Setup and Installation
Like all D-Link routers, setup and installation is a simple, wizard-guided experience. The wizard includes animation to help you with connecting your cables correctly, or, if you’re replacing an existing router, how to reconnect all of the cables. After your router has been configured and you have access to the Internet, you can register for the 30-day trial period of Securespot 2.0.
By default, the computer you use to register with Bsecure is the first computer to appear on your network map. A couple of things to note:
- The administrator password (i.e., the login for Bsecure) is not the same as the administrator’s password. In fact, you could set up Bsecure to manage your network, and if you don’t change the router’s password, someone could completely disable Bsecure.
- When you log in to Bsecure with your credentials, you’ll see your entire managed network. You can manage it from anywhere, as you are logging into Bsecure’s site using HTTPS.
- When you activate Securespot 2.0, additional computers on your network will not have Internet access until you register them.
Figure 1: D-Link Securespot 2.0 Management Console
Figure 1, above, shows the Securespot 2.0 management console. In the upper left corner, you can see that the DIR-625 icon is selected. When the router icon is selected, changes you make impact all computers on your network unless you choose to manage specific computers individually.
In this image, you can see the fully populated test network including two PCs—one running XP Home, the other XP Pro—and a Macintosh running Mac OS 10.5.2. I returned the only Vista system that I briefly owned, so I couldn’t verify whether Securespot 2.0 properly supports it.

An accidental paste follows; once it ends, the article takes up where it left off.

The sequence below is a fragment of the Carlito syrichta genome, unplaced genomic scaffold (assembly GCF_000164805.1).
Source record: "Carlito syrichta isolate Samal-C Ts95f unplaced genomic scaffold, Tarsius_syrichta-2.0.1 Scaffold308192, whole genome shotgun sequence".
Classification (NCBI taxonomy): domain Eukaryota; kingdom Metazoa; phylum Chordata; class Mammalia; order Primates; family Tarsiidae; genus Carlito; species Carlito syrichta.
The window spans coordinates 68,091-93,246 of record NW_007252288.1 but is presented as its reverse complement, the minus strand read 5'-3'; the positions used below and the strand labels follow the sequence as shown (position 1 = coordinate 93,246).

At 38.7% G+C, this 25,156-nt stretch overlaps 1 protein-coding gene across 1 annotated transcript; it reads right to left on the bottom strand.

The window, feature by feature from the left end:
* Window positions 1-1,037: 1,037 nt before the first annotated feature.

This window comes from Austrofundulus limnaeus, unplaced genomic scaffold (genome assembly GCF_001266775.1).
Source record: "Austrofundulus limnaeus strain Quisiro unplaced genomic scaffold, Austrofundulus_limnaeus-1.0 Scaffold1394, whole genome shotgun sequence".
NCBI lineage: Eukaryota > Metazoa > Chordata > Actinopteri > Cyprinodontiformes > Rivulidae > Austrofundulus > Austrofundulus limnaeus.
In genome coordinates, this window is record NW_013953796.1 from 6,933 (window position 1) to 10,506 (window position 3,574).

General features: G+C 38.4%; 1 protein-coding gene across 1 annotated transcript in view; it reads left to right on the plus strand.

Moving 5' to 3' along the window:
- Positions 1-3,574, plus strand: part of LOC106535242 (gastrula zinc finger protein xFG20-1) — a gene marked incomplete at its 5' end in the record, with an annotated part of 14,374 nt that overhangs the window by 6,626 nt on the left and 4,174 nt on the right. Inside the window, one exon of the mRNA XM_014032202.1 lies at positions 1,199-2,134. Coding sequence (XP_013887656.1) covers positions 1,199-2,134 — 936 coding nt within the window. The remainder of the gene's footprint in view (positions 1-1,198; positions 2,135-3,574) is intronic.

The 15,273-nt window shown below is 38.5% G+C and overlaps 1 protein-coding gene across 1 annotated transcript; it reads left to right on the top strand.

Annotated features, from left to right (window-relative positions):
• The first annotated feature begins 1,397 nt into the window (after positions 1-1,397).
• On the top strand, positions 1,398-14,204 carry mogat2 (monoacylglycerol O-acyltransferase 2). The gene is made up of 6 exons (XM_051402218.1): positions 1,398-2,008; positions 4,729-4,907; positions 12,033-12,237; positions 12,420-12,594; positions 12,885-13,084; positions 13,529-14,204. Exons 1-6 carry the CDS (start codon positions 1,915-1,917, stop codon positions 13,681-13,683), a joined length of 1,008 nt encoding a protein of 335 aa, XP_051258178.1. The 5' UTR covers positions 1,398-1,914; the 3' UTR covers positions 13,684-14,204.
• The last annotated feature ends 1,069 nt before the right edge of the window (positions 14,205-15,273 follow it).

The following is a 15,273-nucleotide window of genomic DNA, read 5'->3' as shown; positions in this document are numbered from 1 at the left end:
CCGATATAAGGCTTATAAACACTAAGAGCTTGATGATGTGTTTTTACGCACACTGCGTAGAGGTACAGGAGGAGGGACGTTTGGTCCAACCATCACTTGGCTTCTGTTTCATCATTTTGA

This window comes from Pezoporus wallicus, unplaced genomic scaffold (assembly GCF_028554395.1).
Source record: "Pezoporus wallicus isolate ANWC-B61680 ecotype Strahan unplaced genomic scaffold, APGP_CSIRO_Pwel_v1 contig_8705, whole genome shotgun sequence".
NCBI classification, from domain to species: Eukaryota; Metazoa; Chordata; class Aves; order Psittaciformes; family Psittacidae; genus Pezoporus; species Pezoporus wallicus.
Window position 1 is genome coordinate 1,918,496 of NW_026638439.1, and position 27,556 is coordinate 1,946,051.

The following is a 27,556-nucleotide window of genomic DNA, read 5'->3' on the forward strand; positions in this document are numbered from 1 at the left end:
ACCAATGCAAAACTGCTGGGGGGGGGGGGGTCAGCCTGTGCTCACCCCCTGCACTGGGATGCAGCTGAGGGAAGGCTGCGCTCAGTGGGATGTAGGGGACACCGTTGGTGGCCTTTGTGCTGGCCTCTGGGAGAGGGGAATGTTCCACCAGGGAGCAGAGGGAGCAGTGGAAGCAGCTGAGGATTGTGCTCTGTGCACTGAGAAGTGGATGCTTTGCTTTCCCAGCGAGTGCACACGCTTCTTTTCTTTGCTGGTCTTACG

The first icons with the green "ON" LEDs in the lower left corner of the screen are global controls. The identity protection, popup blocker, and AV/spyware controls apply to individual computers, and are grayed-out until the thin client has been installed.
Once enabled, Securespot blocks Internet access for new devices until they have been registered—sort of… Initially, I registered "Testbed" as the first computer on my network. I then plugged in "Craig’s Toshiba." It acquired an IP address from the DIR-625, and I found that I could connect to secure web sites (HTTPS), ping names and addresses on the Internet, Telnet, and FTP without registering. What was blocked was web traffic on port 80.
Figure 2: Securespot 2.0 intercepts the first port 80 web request for new computers on your network.
Figure 2 contains the screen I got when making my first web page (HTTP) request on a previously unmanaged "new" computer. To register, I named the computer and typed in the administrator password I used to register with Bsecure (Figure 3). Alternatively, I could have registered as "Guest," which would have provided limited Internet access for 24 hours. To keep your neighbors from poaching your bandwidth, you can password protect the Guest account. (You did, of course, set up wireless security, didn’t you?)